If you look at Target's back-to-school ads, you might not notice anything different in the chipper array of Post-its, backpacks and pencils, except for one new item in the lineup: face masks. Still, the whole thing looks like business as usual.
The parents shopping for those supplies are anything but.
"My 11-year-old just asked me, 'Can I please get a new backpack?' And I just looked at her like, 'What's the point?'" says Vanessa Elias, a parent coach in Wilton, Connecticut. "I think they'll be back (at school) for a very short amount of time." Her district has stated it will only stay open if the local COVID-19 case rate is less than 25 per 100,000. (If it's 10-25 per 100,000, the schools will be open on a hybrid schedule).
Meanwhile, Vanessa's older daughter is off to her first year at Eckerd College in St. Petersburg, Florida, where the COVID-19 rate is exponentially higher. So, all the Facebook chatter among the parents of new Eckerd freshmen is which touchless thermometer to buy and whether or not the kids should bring air filters.
Not quite the usual, "Does my kid need a minifridge?" conversation.
Then, too, Elias has to decide if the family is going to drive her daughter down to Florida. If they do, everyone has to quarantine for two weeks upon return, which means the younger kids would miss the beginning of school — if there is a beginning of school.
Things are really up in the air, and that includes protocol. Jeffrey Cohen, dad of a fifth grader in Queens, New York, expected the school to ask parents to send in some basic personal protective equipment. After all, even in normal years, the schools usually ask for Clorox wipes and paper towels.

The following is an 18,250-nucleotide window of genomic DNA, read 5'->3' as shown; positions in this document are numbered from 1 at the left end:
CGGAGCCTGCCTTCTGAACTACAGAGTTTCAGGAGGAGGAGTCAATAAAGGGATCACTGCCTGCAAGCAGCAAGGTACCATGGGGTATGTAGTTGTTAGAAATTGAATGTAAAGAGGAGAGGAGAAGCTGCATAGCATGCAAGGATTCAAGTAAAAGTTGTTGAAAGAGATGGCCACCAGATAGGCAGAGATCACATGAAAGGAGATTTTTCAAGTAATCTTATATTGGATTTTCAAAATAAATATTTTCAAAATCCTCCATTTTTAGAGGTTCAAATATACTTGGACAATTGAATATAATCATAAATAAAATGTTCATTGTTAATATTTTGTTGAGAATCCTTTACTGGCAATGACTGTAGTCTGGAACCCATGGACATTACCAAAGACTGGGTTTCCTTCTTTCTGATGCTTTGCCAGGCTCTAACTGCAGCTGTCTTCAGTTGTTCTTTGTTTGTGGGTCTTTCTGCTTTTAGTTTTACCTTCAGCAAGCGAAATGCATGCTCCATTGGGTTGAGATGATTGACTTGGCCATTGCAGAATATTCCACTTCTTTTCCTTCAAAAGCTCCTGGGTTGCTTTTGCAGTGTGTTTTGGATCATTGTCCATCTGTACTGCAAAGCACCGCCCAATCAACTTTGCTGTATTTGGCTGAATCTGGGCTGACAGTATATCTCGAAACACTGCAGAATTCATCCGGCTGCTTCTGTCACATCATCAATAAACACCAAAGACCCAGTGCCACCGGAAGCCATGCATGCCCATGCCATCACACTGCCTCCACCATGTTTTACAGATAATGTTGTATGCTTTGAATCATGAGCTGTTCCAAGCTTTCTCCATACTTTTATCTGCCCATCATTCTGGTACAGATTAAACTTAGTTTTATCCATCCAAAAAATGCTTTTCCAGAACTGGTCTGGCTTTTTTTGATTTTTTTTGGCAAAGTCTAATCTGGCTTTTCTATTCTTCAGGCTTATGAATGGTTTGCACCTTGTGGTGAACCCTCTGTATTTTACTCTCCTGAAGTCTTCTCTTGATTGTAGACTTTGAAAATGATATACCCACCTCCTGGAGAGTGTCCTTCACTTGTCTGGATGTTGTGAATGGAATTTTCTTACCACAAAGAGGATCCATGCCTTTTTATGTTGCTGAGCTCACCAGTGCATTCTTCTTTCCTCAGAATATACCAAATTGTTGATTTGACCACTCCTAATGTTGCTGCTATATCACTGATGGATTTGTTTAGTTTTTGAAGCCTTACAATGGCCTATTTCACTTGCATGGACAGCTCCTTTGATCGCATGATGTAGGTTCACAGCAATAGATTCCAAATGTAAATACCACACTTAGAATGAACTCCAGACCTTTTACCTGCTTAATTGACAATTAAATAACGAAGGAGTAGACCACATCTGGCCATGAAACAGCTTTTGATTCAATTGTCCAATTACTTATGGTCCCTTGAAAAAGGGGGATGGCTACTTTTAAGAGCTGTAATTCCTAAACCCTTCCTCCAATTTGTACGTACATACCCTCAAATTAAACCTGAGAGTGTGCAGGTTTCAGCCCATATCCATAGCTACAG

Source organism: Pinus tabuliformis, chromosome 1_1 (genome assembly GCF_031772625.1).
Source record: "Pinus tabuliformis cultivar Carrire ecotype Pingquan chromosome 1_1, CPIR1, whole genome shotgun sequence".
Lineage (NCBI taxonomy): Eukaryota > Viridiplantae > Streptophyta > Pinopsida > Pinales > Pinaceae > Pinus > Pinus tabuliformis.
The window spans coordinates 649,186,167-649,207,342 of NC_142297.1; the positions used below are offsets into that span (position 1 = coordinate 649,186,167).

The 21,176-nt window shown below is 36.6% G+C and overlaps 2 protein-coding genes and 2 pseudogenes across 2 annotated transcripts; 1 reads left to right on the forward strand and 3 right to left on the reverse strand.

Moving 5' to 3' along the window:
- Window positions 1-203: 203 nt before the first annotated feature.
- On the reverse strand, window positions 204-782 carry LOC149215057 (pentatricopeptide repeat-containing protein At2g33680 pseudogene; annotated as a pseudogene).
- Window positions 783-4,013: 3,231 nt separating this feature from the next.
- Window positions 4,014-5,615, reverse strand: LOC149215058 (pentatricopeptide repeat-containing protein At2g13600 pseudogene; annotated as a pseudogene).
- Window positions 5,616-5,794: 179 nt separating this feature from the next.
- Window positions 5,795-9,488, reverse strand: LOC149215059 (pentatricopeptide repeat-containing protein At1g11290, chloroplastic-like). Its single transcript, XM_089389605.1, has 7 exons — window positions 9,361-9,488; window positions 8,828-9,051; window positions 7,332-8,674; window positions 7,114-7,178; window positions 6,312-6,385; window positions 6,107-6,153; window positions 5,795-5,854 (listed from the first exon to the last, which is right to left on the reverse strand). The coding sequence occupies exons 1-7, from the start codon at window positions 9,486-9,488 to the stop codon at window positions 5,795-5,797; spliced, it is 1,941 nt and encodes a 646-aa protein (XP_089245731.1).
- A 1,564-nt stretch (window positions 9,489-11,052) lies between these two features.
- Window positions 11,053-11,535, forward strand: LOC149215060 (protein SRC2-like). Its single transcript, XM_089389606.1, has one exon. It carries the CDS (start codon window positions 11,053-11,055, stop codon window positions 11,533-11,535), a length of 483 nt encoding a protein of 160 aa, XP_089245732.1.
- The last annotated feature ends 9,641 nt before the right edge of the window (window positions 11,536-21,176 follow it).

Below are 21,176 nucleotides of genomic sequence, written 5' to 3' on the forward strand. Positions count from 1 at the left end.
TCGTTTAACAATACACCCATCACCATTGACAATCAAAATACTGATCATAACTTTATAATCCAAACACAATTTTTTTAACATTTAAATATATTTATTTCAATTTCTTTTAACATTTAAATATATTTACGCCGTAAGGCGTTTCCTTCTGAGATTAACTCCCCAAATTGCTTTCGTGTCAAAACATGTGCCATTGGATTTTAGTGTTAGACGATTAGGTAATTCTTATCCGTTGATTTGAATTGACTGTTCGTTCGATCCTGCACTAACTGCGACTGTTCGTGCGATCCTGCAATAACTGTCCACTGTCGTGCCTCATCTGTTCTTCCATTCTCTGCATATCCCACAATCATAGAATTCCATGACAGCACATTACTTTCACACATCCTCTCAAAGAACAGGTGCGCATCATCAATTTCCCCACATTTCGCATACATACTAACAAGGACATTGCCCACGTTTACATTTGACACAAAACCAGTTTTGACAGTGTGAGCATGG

But on a webinar with 45 parents, the school's principal and PTA president specifically told the parents not to send any of that — and Cohen is trying to figure out why. He assumes it must be because they are worried "some parents would go out and buy the crummiest stuff they could find." To avoid substandard supplies, the school seems determined to provide all the personal protective equipment itself.
The beginning of this school year is so confusing that many parents feel despair. But for some small, sunny subset of parents, this unprecedented era feels liberating — at least when it comes to school shopping.
"I told my kids last week that I am not buying school supplies or school clothes until I know 100% for sure they are going back to school," says Shaylene Haswarey, a mother of five outside of Portland, Oregon.
Normally, she enjoys shopping for fall clothes with the kids, who stretch from eighth grade to community college. But this time around, she's actually enjoying not shopping. "Is it horrible for me to be thankful I can avoid shopping for another few months?"
Not horrible — and not even unique. Faith Lersey, a mom of three in Los Angeles County, always felt a little daunted "by the bright primary colors in the store and all this pressure to get your kids what they need." Lersey home-schools but follows the local public charter curriculum, which requires certain standard supplies.
But this year, Lersey says: "With nobody knowing what the heck is going on, I feel a sense of permission to go out and get what we need and not feel like I'm a pressurized person slashing through the aisles of Target. Some of that may have to do with the literal spaciousness of the stores now, but, mostly, it's the mental spaciousness." What's more, she confides, "Maybe there's something about the unrest of it all that makes me feel excited."
No doubt many parents wish they could share her sense of adventure. But the mom of one New York City high school sophomore summed it up this way: "It's hard to deal with school supplies when you're dealing with your whole educational universe falling apart."
Lenore Skenazy is president of Let Grow, founder of Free-Range Kids and author of "Has the World Gone Skenazy?" To learn more about Lenore Skenazy ([email protected]) and read features by other Creators Syndicate writers and cartoonists, visit the Creators Syndicate website at www.creators.com.
Photo credit: adonyig at Pixabay